To find your way around Los Angeles without every getting lost, check out our LA Detailed Street Map  and our LA Freeway System & Major Streets Map.

Did you miss last week’s blog post? Click here to read why you should Visit Yosemite National Park This Spring.

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Visit Yosemite National Park This Spring

Yosemite National Park, established in 1890, boasts over 1,200 square feet of protected natural beauty in the Sierra Nevada mountains of California. Each year over four million people travel to view the legendary granite cliffs, sequoia groves, glaciers, waterfalls, and more. With so much to see, knowing the best times to visit can be tough, but choosing to visit in spring has many advantages.

Perfect Cascading Waterfalls

From April to late May Yosemite waterfalls experience peak flow. Refreshed from melted snow, the waterfalls are at their most gorgeous, creating the breathtaking sights of roaring water and misting clouds that visitors expect. Five of the falls, including the three-tiered Yosemite Falls cascade from well over a thousand feet. The abundance of water also creates new, unmarked streams and falls for visitors to explore and discover.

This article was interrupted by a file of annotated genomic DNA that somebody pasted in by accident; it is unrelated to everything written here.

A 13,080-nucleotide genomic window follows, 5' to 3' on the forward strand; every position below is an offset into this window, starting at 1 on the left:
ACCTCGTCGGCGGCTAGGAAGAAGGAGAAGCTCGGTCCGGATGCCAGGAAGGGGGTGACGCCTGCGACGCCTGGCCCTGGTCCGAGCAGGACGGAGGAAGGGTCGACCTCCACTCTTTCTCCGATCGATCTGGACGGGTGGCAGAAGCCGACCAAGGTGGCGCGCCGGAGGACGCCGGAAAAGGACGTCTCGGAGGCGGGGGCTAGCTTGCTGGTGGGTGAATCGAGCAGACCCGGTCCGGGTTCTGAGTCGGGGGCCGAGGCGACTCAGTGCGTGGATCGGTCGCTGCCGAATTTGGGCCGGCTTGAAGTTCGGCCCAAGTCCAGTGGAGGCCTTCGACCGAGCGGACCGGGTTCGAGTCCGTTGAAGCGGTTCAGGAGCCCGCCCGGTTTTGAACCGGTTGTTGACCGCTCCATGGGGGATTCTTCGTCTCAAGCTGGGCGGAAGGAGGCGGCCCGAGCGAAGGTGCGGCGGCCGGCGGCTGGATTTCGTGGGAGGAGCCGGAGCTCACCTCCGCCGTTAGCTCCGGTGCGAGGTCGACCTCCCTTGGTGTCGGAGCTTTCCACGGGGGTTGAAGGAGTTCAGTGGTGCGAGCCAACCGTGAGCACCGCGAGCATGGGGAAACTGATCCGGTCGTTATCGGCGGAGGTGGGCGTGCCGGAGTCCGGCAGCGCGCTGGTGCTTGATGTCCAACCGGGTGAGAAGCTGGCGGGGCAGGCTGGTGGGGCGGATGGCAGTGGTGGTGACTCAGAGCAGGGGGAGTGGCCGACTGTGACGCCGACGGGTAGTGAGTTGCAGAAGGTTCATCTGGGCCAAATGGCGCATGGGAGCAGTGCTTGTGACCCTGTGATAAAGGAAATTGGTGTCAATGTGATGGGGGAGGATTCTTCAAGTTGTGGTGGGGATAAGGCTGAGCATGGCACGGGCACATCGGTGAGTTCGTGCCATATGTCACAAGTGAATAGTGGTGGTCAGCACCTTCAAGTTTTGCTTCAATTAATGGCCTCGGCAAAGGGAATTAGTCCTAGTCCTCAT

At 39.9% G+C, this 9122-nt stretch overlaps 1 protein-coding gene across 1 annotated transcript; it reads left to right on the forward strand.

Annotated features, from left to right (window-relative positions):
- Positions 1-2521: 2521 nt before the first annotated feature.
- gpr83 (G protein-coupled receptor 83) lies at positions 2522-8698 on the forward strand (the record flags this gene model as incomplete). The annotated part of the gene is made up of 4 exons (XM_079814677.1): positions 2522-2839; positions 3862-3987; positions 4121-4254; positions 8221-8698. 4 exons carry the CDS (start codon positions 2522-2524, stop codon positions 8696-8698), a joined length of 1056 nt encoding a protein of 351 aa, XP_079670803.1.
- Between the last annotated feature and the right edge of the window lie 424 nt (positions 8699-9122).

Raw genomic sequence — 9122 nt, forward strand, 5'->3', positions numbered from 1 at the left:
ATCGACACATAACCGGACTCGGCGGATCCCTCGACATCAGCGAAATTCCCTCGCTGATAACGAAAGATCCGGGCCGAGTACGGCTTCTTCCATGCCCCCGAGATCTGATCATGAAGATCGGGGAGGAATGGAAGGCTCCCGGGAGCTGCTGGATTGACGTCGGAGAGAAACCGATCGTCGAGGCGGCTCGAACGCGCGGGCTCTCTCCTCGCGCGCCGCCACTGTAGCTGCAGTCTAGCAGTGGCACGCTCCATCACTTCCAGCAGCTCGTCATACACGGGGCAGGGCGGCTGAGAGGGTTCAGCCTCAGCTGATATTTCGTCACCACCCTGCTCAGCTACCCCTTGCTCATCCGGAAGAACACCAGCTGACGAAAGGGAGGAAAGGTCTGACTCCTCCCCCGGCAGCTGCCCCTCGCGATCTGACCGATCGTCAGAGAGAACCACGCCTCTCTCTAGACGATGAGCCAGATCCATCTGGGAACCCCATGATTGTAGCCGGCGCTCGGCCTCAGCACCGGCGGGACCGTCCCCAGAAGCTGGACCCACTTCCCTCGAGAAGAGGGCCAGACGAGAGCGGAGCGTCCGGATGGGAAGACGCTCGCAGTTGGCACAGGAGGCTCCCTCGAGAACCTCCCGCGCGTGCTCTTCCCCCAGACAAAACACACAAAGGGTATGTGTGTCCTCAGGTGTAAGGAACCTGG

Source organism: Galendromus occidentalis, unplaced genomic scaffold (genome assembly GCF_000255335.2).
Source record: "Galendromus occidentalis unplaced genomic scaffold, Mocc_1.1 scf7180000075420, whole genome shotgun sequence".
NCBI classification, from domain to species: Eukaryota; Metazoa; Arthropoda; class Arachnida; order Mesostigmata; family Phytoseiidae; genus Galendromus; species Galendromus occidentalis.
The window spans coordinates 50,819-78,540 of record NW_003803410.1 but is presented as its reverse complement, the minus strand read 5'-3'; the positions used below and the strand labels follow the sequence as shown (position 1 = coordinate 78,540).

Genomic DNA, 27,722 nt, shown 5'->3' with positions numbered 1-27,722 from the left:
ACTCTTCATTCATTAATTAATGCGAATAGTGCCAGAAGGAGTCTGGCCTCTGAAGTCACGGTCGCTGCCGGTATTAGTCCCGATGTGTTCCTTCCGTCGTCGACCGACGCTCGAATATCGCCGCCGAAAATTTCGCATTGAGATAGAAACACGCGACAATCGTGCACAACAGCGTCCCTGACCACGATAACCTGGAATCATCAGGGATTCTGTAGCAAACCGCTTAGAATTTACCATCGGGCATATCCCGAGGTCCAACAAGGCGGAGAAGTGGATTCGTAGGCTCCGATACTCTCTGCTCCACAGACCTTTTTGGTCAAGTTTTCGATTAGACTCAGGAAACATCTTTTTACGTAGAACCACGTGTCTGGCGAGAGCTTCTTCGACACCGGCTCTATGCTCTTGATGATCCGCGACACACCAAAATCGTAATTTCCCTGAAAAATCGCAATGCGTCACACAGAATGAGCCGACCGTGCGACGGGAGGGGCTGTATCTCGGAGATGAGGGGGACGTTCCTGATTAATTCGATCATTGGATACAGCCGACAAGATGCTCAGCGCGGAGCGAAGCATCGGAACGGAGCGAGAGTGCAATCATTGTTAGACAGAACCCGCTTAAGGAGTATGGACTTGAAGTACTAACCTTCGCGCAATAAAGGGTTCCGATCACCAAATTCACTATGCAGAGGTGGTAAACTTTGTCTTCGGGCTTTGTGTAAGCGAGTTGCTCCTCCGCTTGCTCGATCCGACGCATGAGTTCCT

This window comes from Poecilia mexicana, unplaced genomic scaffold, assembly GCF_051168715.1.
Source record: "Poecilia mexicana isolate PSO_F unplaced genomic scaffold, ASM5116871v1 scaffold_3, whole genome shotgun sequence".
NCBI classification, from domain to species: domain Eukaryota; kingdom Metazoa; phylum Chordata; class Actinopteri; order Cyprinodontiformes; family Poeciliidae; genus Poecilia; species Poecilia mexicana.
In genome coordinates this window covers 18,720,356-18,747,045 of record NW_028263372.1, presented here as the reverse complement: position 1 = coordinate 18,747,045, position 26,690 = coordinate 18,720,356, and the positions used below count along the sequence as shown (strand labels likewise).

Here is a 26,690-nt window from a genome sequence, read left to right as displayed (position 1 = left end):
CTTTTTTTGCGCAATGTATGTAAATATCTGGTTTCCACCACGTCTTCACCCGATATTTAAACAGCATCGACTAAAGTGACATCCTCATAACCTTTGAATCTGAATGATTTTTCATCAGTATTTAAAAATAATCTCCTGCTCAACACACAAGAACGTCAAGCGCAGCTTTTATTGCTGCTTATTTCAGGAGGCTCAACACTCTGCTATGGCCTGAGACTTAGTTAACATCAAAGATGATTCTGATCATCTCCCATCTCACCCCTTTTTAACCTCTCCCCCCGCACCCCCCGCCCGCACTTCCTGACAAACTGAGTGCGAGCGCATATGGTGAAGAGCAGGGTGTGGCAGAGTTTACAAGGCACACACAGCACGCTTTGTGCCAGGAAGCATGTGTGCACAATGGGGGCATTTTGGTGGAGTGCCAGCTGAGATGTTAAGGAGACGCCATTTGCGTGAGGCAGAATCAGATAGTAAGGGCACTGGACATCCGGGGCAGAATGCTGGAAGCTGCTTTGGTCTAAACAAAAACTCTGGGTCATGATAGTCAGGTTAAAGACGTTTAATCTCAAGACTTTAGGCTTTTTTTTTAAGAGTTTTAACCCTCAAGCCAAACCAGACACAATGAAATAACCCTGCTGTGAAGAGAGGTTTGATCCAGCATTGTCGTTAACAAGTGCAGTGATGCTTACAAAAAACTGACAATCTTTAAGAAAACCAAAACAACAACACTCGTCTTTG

Ideal Hiking Weather

With snow in the winter and high temperatures in the summer, spring is the best time for visiting Yosemite. While some trails don’t open until mid to late May, most of the 800 trails are open by April. Storms are occasional in spring, with mild weather that reaches an average of 70 degrees Fahrenheit in the valley. The sunny, warm weather and freshly opened trails make for ideal hiking conditions for any but the most extreme hikers.

Abundant Wildlife